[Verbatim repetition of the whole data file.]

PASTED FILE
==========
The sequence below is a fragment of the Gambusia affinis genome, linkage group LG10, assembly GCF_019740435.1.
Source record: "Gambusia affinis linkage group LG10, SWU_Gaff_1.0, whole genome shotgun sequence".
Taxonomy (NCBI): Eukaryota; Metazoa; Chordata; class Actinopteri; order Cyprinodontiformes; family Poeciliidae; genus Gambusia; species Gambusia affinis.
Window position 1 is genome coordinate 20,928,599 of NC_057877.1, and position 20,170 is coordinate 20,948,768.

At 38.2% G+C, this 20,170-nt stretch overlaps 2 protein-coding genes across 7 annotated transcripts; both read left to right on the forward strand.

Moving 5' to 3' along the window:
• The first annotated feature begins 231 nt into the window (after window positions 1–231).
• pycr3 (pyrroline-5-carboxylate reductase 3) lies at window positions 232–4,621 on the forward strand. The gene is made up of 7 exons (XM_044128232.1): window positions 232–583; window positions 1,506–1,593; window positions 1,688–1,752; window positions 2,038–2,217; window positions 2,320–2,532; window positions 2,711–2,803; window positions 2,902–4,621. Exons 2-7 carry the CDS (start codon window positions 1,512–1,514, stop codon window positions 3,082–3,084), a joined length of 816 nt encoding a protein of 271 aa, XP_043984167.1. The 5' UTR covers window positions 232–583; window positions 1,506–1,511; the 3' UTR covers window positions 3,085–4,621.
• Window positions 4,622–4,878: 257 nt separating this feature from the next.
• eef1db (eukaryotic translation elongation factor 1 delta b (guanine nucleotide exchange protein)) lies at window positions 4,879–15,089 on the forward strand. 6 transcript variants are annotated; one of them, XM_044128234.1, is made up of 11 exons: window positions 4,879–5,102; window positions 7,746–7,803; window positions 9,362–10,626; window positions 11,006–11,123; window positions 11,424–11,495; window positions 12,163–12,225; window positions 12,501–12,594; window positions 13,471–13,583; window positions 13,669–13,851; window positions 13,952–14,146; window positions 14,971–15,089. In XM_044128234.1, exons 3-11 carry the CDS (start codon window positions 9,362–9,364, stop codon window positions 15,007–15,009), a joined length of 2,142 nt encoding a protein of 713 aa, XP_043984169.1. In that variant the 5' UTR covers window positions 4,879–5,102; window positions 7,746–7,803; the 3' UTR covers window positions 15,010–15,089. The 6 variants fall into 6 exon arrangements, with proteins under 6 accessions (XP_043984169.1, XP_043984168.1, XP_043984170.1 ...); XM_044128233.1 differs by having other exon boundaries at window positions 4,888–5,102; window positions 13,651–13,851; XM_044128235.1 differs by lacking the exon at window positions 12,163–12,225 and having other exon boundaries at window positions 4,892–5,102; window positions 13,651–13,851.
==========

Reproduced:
The sequence below is a fragment of the Gambusia affinis genome, linkage group LG10, assembly GCF_019740435.1.
Source record: "Gambusia affinis linkage group LG10, SWU_Gaff_1.0, whole genome shotgun sequence".
Taxonomy (NCBI): Eukaryota; Metazoa; Chordata; class Actinopteri; order Cyprinodontiformes; family Poeciliidae; genus Gambusia; species Gambusia affinis.
Window position 1 is genome coordinate 20,928,599 of NC_057877.1, and position 20,170 is coordinate 20,948,768.

At 38.2% G+C, this 20,170-nt stretch overlaps 2 protein-coding genes across 7 annotated transcripts; both read left to right on the forward strand.

Moving 5' to 3' along the window:
• The first annotated feature begins 231 nt into the window (after window positions 1–231).
• pycr3 (pyrroline-5-carboxylate reductase 3) lies at window positions 232–4,621 on the forward strand. The gene is made up of 7 exons (XM_044128232.1): window positions 232–583; window positions 1,506–1,593; window positions 1,688–1,752; window positions 2,038–2,217; window positions 2,320–2,532; window positions 2,711–2,803; window positions 2,902–4,621. Exons 2-7 carry the CDS (start codon window positions 1,512–1,514, stop codon window positions 3,082–3,084), a joined length of 816 nt encoding a protein of 271 aa, XP_043984167.1. The 5' UTR covers window positions 232–583; window positions 1,506–1,511; the 3' UTR covers window positions 3,085–4,621.
• Window positions 4,622–4,878: 257 nt separating this feature from the next.
• eef1db (eukaryotic translation elongation factor 1 delta b (guanine nucleotide exchange protein)) lies at window positions 4,879–15,089 on the forward strand. 6 transcript variants are annotated; one of them, XM_044128234.1, is made up of 11 exons: window positions 4,879–5,102; window positions 7,746–7,803; window positions 9,362–10,626; window positions 11,006–11,123; window positions 11,424–11,495; window positions 12,163–12,225; window positions 12,501–12,594; window positions 13,471–13,583; window positions 13,669–13,851; window positions 13,952–14,146; window positions 14,971–15,089. In XM_044128234.1, exons 3-11 carry the CDS (start codon window positions 9,362–9,364, stop codon window positions 15,007–15,009), a joined length of 2,142 nt encoding a protein of 713 aa, XP_043984169.1. In that variant the 5' UTR covers window positions 4,879–5,102; window positions 7,746–7,803; the 3' UTR covers window positions 15,010–15,089. The 6 variants fall into 6 exon arrangements, with proteins under 6 accessions (XP_043984169.1, XP_043984168.1, XP_043984170.1 ...); XM_044128233.1 differs by having other exon boundaries at window positions 4,888–5,102; window positions 13,651–13,851; XM_044128235.1 differs by lacking the exon at window positions 12,163–12,225 and having other exon boundaries at window positions 4,892–5,102; window positions 13,651–13,851.